Sewing Machine Combination

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The Sewing Machine Combination or the Sewing Machine Trust was the first patent pool in US history. It was formed by the "Albany Agreement" of 24 October 1856 and lasted until its last patent expired in 1877.[1][2][3] It existed for the purpose of reducing the licensing and litigation overhead being imposed by the patent thicket known as the Sewing machine war.

Prior to the Sewing Machine Combination, companies could purchase rights from Elias Howe for a royalty fee of $25 for every machine sold. In 1856, president of the Grover & Baker company, Orlando B. Potter, worked with Howe, Wheeler & Wilson, and Issac Singer's I. M. Singer and company to pool their patents and agree to terms of use. The requirements were: at least 24 manufacturers were to be licensed; the founding companies would equally share the profits; and Howe would receive a $5 royalty for each machine sold in the U.S. and $1 for exported machines. Interests only were pooled, prices weren’t set, and the market was open to fair competition, which allowed companies to concentrate on manufacturing and marketing the machines, rather than litigation.[3][4]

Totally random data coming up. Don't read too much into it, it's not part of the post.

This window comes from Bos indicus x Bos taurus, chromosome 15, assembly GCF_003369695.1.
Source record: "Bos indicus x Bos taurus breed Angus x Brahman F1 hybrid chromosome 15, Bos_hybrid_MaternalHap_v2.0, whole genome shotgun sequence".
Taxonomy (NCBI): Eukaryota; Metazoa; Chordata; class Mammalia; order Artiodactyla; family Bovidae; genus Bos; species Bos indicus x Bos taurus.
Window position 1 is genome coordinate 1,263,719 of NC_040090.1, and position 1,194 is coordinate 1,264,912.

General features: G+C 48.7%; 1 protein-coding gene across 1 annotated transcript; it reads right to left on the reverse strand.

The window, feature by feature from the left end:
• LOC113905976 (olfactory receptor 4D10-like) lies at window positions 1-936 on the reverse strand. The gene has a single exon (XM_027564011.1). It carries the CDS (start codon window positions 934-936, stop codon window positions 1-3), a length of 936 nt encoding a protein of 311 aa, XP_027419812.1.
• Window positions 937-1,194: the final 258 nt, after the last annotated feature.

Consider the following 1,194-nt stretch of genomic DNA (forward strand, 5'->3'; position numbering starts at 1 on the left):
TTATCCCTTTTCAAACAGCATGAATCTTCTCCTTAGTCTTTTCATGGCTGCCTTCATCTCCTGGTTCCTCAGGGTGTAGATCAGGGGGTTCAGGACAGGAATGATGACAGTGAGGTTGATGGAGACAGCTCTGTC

Of the nine patents pooled, three were particularly crucial: the lockstitch, the four-motion feed, and the combination of a vertical needle with horizontal sewing surface.[5] In addition to its four member companies, dozens of other companies licensed its patents, for which they paid royalties and submitted annual production reports.[6]

Twenty years after the Combination expired, only two companies remained in business.[3]


  1. ^ Lampe, R., Moser, P. "Do Patent Pools Encourage Innovation? Evidence from the 19th-Century Sewing Machine Industry" (2009)
  2. ^ "1846 Howe Jr.'s Sewing Machine Patent Model". National Museum of American History. Retrieved 2016-01-13. 
  3. ^ a b c Depew, Chauncey Mitchell (1895-01-01). One Hundred Years of American Commerce. D.O. Haynes. 
  4. ^ "The "Sewing-Machine Combination"" (PDF). Retrieved 13 January 2016. 
  5. ^ "How Singer Won the Sewing Machine War". Smithsonian. Retrieved 2016-01-13. 
  6. ^ Johnson's New Universal Cyclopaedia, volume S-Z page 210, retrieved 2010-08-09 from